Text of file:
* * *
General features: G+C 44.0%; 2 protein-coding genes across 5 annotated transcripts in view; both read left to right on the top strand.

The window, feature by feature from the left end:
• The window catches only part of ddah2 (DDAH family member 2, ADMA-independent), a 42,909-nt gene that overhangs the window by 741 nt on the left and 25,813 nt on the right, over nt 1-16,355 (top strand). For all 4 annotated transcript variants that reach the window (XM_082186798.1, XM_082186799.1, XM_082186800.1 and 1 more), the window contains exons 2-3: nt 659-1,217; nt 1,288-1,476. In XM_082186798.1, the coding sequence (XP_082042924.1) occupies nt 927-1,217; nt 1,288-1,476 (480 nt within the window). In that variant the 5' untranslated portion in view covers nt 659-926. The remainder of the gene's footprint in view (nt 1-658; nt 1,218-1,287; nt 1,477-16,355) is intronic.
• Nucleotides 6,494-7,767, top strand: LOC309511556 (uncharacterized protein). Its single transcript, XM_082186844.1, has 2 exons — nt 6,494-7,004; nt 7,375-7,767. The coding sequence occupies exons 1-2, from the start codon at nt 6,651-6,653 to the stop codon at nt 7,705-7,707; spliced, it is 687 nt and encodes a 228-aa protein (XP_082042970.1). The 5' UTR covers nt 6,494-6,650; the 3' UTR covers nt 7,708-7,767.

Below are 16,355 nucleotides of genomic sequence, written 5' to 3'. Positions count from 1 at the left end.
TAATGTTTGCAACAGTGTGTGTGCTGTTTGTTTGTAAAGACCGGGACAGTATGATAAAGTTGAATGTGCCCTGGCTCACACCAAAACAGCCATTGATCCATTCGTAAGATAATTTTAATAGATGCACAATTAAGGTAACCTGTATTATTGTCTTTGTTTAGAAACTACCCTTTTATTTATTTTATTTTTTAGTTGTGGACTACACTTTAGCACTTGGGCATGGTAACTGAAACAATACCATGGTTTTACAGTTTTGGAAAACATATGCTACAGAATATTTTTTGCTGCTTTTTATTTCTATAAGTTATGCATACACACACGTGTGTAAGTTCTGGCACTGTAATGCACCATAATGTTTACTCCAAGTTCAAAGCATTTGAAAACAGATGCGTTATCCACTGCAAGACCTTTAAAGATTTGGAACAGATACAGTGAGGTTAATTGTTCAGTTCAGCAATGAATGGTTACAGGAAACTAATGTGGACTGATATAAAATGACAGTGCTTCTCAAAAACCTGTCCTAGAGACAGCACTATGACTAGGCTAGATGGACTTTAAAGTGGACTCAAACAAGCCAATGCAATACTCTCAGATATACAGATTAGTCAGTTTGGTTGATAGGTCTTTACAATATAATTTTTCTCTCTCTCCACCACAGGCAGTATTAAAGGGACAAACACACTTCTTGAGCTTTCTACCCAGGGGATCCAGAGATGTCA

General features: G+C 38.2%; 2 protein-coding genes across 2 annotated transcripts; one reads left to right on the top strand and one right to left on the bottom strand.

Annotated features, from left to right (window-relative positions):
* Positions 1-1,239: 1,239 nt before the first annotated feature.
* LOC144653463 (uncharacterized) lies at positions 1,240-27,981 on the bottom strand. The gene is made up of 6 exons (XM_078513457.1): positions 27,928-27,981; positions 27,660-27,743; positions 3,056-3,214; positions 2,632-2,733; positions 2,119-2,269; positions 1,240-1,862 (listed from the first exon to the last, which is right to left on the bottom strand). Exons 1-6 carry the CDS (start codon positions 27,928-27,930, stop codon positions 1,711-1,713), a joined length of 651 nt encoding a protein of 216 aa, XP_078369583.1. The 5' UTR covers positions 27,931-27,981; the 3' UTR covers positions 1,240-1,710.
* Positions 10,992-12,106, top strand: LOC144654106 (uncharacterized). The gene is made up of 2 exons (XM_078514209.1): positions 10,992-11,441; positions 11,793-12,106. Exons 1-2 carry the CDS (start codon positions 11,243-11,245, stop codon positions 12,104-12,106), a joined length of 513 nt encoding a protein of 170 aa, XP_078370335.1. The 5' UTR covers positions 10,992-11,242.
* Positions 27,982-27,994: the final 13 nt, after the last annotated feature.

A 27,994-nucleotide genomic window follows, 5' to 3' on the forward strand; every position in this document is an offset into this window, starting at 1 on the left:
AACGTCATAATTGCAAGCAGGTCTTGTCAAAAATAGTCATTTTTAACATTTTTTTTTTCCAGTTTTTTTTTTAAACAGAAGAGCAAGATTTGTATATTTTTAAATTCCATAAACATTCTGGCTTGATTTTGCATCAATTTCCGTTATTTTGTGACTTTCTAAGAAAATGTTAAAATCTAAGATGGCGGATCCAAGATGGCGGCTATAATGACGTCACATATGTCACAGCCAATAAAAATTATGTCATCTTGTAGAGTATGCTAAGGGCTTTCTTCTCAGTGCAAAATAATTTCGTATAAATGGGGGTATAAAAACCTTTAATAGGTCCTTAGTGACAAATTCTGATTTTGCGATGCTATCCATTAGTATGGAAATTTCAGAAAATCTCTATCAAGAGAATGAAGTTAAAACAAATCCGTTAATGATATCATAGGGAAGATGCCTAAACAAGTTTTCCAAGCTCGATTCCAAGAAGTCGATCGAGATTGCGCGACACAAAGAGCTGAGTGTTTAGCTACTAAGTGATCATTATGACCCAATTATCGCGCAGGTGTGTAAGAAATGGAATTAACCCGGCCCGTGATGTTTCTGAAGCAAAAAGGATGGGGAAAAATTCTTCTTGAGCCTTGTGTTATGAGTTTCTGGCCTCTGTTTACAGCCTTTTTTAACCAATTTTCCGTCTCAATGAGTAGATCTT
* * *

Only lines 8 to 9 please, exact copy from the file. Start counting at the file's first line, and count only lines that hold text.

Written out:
Annotated features, from left to right (window-relative positions):
* Positions 1-1,239: 1,239 nt before the first annotated feature.